By Jaime Sherman
After another fitful night of sleep, Peter awoke on the first day of the week to a great clamor at the door. The fear and grief of the previous two days came flooding back, and as he and young John headed for the door, he wondered, Have they come for us, too?
But then he heard Mary Magdalene’s voice and heard her cry out, “They have taken the Lord out of the tomb, and we do not know where they have laid him.”
Peter eyed John, and they sprinted from the house with Mary following close behind. John outran Peter and then hesitated at the entrance of the tomb. The stone was indeed rolled away, and boldly stepping inside the tomb, Peter found nothing but grave clothes. Could it be that the body of his Lord had been stolen away, or was a miraculous resurrection really possible?
The men walked back to the house, marveling at the empty tomb and what it meant. Though the Romans worried about grave robbers, Peter noted how the face cloth was folded away from the linen strips that had been wound around Jesus’ body. Hope swelled within him. Had Jesus conquered death and returned to life?
Mary had insisted on staying behind at the tomb with her tears, and as the men would later learn, she received a visit from their Lord, confirming that He indeed was risen. In the meantime, Peter had a visit from the other women, who had been to the tomb at first light and stayed there as Mary had run to find him and John. They had a special message for him from an dazzling heavenly messenger:
“Peter, the angel told us, ‘Go quickly, tell his disciples and Peter that Jesus has risen from the dead, and behold He is going before you to Galilee. There you will see Him, just as He told you.’”
Singled out, Peter must have felt a mix of emotions from sheer joy to shame at the possibility of facing the One he loved and yet had denied. Peter flashed back to the scene around the charcoal fire in the courtyard and heard his own voice denying any association with Jesus, and yet, the angel had just named him. Could it be that Jesus was sending Peter a message? Peter, I still love you. You haven’t done anything so bad that I’m done with you. We’re okay.
How Peter’s heart must have broken, knowing he could never live up to this unconditional love. All he could do was accept it. No amount of work or money could ever earn the love of Christ, who before Peter was ever born chose to love him. Peter simply needed to accept His love.
And then, Jesus graciously appeared to Peter, a gift that centuries later remains veiled in mystery, for New Testament accounts only hint at this profound moment in Peter’s life. Before appearing to the disciples on the night of His resurrection, Jesus appeared alone to Peter, and from then on, the denials around the charcoal fire were never mentioned again, though hinted at in the trio of questions Jesus asked Peter on another day. But that’s for tomorrow.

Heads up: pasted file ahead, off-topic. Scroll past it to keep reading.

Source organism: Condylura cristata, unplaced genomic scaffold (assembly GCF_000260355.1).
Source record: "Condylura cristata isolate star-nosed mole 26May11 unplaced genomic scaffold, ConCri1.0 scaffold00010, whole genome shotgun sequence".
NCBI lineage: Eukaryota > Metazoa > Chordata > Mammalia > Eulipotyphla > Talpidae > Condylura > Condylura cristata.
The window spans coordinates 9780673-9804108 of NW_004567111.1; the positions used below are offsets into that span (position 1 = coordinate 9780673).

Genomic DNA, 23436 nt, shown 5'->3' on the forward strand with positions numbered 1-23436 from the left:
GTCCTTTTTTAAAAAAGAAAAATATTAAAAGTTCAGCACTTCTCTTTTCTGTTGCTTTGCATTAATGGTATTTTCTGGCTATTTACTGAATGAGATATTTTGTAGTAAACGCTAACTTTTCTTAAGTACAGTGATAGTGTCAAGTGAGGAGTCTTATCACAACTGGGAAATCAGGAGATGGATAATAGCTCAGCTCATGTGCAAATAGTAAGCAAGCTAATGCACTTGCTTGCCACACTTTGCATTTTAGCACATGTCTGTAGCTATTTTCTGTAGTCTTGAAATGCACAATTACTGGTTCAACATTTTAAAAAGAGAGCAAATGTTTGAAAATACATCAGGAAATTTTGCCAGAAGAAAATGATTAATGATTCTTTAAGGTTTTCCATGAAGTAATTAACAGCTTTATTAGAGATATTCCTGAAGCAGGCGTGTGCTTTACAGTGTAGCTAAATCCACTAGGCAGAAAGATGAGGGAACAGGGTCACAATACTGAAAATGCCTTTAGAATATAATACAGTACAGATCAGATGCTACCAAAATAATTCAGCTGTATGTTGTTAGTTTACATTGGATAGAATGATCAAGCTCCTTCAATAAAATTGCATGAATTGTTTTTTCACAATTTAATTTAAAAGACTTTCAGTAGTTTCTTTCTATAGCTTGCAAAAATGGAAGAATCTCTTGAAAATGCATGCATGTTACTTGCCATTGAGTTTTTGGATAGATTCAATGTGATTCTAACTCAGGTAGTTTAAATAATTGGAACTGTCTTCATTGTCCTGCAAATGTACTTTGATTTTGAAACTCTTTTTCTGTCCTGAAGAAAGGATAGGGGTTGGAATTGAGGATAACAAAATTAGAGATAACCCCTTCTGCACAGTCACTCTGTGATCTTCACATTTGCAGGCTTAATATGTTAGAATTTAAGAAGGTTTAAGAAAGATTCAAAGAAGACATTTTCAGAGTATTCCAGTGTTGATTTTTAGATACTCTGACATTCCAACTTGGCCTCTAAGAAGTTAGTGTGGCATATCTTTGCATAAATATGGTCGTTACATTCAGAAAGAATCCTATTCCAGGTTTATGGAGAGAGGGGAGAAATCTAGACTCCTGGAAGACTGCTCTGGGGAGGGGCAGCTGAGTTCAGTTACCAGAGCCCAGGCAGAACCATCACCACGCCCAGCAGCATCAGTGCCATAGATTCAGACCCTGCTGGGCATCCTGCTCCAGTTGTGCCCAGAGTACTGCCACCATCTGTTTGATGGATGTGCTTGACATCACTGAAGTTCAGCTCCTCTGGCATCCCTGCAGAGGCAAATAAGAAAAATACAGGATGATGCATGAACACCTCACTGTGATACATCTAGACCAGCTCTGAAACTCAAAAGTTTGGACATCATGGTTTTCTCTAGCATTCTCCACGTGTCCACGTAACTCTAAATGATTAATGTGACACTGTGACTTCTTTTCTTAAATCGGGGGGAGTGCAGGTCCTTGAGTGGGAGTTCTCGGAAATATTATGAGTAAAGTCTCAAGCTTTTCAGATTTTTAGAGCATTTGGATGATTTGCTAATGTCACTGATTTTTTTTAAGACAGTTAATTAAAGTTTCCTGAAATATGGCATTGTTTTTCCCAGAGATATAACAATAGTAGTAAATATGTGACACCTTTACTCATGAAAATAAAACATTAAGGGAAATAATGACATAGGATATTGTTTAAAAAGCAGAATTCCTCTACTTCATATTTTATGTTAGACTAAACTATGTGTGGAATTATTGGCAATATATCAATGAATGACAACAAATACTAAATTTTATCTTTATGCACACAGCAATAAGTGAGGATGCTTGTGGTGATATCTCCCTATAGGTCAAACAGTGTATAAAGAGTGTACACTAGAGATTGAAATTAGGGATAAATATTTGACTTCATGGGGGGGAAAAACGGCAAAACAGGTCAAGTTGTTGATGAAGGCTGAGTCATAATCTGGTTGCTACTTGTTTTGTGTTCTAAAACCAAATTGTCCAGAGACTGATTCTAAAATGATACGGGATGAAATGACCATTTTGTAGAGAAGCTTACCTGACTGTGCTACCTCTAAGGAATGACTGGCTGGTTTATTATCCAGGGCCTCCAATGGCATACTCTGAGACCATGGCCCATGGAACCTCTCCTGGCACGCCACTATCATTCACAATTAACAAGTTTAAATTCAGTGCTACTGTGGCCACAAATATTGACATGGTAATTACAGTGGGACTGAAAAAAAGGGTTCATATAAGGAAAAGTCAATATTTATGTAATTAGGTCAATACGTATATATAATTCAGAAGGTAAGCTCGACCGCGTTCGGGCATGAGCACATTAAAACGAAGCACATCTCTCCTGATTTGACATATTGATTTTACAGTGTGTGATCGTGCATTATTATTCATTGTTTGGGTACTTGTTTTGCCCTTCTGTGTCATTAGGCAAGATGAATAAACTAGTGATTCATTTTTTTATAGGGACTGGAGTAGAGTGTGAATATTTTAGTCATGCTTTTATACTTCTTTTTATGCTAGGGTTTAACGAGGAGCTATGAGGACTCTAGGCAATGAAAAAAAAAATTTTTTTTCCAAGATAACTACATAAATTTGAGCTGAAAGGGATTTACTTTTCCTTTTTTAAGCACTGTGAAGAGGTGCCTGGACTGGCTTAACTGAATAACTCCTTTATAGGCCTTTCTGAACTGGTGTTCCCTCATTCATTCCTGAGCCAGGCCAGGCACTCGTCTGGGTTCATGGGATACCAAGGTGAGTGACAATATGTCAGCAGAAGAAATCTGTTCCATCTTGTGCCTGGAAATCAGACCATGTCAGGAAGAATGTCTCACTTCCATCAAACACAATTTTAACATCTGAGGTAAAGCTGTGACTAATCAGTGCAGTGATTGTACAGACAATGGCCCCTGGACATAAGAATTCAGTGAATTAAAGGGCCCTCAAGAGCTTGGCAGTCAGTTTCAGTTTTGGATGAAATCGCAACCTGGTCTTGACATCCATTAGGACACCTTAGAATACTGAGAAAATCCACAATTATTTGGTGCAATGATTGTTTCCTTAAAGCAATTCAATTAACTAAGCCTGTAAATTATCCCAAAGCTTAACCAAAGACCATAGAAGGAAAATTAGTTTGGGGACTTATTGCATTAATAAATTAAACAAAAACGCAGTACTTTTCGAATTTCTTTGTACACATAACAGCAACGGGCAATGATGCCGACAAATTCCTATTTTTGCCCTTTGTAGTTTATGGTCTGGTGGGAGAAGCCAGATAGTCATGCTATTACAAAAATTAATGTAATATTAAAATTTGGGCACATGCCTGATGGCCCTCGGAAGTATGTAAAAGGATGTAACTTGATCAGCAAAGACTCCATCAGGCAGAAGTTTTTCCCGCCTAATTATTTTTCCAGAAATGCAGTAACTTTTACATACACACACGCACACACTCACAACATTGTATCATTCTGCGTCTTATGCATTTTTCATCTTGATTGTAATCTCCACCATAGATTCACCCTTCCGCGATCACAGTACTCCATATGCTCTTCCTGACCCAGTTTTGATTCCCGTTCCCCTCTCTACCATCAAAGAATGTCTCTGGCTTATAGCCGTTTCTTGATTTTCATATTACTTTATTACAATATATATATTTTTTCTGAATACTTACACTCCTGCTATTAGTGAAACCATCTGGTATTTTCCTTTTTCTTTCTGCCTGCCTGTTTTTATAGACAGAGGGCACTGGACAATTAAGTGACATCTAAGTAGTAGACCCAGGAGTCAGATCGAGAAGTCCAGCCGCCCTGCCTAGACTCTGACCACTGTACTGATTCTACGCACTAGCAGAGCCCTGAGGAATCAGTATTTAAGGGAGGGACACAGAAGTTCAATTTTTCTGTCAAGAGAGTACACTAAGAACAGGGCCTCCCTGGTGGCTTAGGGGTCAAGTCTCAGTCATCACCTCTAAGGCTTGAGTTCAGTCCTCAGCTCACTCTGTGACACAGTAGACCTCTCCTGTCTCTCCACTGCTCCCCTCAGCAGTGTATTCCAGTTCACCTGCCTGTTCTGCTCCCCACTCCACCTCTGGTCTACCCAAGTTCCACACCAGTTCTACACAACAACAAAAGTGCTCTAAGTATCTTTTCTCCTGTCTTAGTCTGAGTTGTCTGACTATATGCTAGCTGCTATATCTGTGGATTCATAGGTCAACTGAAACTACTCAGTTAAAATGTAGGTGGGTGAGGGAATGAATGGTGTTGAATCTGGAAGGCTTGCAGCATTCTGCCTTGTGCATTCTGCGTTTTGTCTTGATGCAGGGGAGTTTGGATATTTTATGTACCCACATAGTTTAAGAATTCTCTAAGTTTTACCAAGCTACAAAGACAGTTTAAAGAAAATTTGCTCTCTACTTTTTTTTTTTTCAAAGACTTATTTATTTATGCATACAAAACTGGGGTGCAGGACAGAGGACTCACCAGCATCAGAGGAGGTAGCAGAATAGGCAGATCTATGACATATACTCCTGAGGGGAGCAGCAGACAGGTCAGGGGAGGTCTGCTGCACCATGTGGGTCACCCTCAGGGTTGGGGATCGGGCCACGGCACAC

Nearly 2,000 years ago on this Resurrection Day, Peter experienced a peace that could only be explained in Jesus, the One sent to rescue him from the grip of sin, his ugly denials, and the deserved punishment. As Jesus proclaimed, “Peace be with you,” Peter knew he stood secure in his identity as one created by God without mistake (Psalm 139:13-16, Isaiah 43:1). He knew he was intimately searched and known by God, and yet loved (Psalm 139:1-4, Isaiah 43:4). As one named and called by Jesus, Peter knew he was to be the rock on whom the early church would be built (Matthew 16:18, Isaiah 43:1). And no matter what would happen to Peter throughout that journey, he knew he was kept by the Lord, always in His presence (Psalm 139:9-12, Isaiah 43:5).
The risen Lord’s promises are no different for us today as we celebrate the empty tomb. No matter what we face in this panic-stricken world, we are called, beloved in God the Father and kept for Jesus Christ with His mercy, peace and love multiplied in our lives (Jude 1-2). Like He did with Peter, God invites you today into special, private moments with Him, ones in which He affirms who you are in Him and how much He longs to be in fellowship with you. He whispers to you: I went to the cross for you. Nothing, absolutely nothing you do can change my love for you. And no matter what your journey with Me includes, peace be with you, Dear One, I love you.
Jaime Sherman crafted the narratives in this Easter weekend series from her study of the Gospel accounts of the week leading up to Jesus’ death, from research of the history and geography of Israel, and from personal observations surrounding the eyewitness accounts, which are provided for today’s story in Matthew 28:1-10, Mark 16:1-13, Luke 24:1-49, John 20 and I Corinthians 15:5. Additional Scriptures are referenced within the text of the narrative.
2 thoughts on “Peter, I Love You”
Thank you for being so gifted with your writing. I am so blessed to be a part of this group and church. These words were so encouraging when I struggle letting go of sin that haunts me. He loves me! He loves me! No matter what! TY
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